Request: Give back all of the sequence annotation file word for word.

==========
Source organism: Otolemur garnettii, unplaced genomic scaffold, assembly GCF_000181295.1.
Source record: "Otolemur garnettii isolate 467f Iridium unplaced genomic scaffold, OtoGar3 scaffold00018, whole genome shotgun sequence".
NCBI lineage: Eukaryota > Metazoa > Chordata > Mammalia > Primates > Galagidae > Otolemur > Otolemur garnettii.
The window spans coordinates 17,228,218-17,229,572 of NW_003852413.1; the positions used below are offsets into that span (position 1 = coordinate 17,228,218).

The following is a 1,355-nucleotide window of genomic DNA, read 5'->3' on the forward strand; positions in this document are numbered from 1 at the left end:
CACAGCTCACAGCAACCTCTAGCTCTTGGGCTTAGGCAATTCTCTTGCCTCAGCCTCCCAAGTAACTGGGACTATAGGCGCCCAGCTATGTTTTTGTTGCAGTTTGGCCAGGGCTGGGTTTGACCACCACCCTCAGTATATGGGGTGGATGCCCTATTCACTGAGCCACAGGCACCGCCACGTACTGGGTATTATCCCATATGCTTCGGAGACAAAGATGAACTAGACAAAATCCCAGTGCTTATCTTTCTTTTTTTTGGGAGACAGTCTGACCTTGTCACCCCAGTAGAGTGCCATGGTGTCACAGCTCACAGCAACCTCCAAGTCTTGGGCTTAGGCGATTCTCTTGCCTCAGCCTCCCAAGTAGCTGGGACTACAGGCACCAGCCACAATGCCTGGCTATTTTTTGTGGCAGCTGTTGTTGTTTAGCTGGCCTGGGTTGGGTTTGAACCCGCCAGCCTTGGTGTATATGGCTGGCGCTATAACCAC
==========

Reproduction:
Source organism: Otolemur garnettii, unplaced genomic scaffold, assembly GCF_000181295.1.
Source record: "Otolemur garnettii isolate 467f Iridium unplaced genomic scaffold, OtoGar3 scaffold00018, whole genome shotgun sequence".
NCBI lineage: Eukaryota > Metazoa > Chordata > Mammalia > Primates > Galagidae > Otolemur > Otolemur garnettii.
The window spans coordinates 17,228,218-17,229,572 of NW_003852413.1; the positions used below are offsets into that span (position 1 = coordinate 17,228,218).

The following is a 1,355-nucleotide window of genomic DNA, read 5'->3' on the forward strand; positions in this document are numbered from 1 at the left end:
CACAGCTCACAGCAACCTCTAGCTCTTGGGCTTAGGCAATTCTCTTGCCTCAGCCTCCCAAGTAACTGGGACTATAGGCGCCCAGCTATGTTTTTGTTGCAGTTTGGCCAGGGCTGGGTTTGACCACCACCCTCAGTATATGGGGTGGATGCCCTATTCACTGAGCCACAGGCACCGCCACGTACTGGGTATTATCCCATATGCTTCGGAGACAAAGATGAACTAGACAAAATCCCAGTGCTTATCTTTCTTTTTTTTGGGAGACAGTCTGACCTTGTCACCCCAGTAGAGTGCCATGGTGTCACAGCTCACAGCAACCTCCAAGTCTTGGGCTTAGGCGATTCTCTTGCCTCAGCCTCCCAAGTAGCTGGGACTACAGGCACCAGCCACAATGCCTGGCTATTTTTTGTGGCAGCTGTTGTTGTTTAGCTGGCCTGGGTTGGGTTTGAACCCGCCAGCCTTGGTGTATATGGCTGGCGCTATAACCAC